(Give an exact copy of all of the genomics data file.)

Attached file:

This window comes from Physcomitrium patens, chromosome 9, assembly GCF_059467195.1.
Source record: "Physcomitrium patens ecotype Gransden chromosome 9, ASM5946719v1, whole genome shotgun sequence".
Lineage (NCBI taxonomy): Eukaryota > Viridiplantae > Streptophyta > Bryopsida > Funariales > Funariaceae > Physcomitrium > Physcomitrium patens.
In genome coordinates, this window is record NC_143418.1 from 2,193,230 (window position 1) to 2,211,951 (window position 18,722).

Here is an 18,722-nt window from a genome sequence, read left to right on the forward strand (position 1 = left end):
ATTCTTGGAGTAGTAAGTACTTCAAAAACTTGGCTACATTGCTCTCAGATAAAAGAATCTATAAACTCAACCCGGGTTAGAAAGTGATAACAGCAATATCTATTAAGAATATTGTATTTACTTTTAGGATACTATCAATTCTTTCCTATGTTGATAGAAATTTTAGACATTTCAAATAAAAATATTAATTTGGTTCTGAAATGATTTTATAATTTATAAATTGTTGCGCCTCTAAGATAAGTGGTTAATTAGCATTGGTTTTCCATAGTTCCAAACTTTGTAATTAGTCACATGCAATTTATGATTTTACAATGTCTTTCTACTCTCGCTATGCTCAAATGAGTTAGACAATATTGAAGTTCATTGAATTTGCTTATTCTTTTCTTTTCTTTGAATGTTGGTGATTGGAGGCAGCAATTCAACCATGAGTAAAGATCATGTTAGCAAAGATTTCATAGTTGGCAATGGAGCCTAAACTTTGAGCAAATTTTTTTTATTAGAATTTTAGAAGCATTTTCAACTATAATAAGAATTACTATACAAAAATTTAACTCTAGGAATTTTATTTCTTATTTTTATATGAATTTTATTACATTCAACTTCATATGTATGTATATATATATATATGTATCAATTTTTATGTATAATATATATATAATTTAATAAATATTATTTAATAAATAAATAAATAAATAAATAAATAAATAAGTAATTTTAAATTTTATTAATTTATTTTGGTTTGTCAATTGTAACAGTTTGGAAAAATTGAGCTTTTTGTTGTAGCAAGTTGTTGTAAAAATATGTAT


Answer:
This window comes from Physcomitrium patens, chromosome 9, assembly GCF_059467195.1.
Source record: "Physcomitrium patens ecotype Gransden chromosome 9, ASM5946719v1, whole genome shotgun sequence".
Lineage (NCBI taxonomy): Eukaryota > Viridiplantae > Streptophyta > Bryopsida > Funariales > Funariaceae > Physcomitrium > Physcomitrium patens.
In genome coordinates, this window is record NC_143418.1 from 2,193,230 (window position 1) to 2,211,951 (window position 18,722).

Here is an 18,722-nt window from a genome sequence, read left to right on the forward strand (position 1 = left end):
ATTCTTGGAGTAGTAAGTACTTCAAAAACTTGGCTACATTGCTCTCAGATAAAAGAATCTATAAACTCAACCCGGGTTAGAAAGTGATAACAGCAATATCTATTAAGAATATTGTATTTACTTTTAGGATACTATCAATTCTTTCCTATGTTGATAGAAATTTTAGACATTTCAAATAAAAATATTAATTTGGTTCTGAAATGATTTTATAATTTATAAATTGTTGCGCCTCTAAGATAAGTGGTTAATTAGCATTGGTTTTCCATAGTTCCAAACTTTGTAATTAGTCACATGCAATTTATGATTTTACAATGTCTTTCTACTCTCGCTATGCTCAAATGAGTTAGACAATATTGAAGTTCATTGAATTTGCTTATTCTTTTCTTTTCTTTGAATGTTGGTGATTGGAGGCAGCAATTCAACCATGAGTAAAGATCATGTTAGCAAAGATTTCATAGTTGGCAATGGAGCCTAAACTTTGAGCAAATTTTTTTTATTAGAATTTTAGAAGCATTTTCAACTATAATAAGAATTACTATACAAAAATTTAACTCTAGGAATTTTATTTCTTATTTTTATATGAATTTTATTACATTCAACTTCATATGTATGTATATATATATATATGTATCAATTTTTATGTATAATATATATATAATTTAATAAATATTATTTAATAAATAAATAAATAAATAAATAAATAAATAAGTAATTTTAAATTTTATTAATTTATTTTGGTTTGTCAATTGTAACAGTTTGGAAAAATTGAGCTTTTTGTTGTAGCAAGTTGTTGTAAAAATATGTAT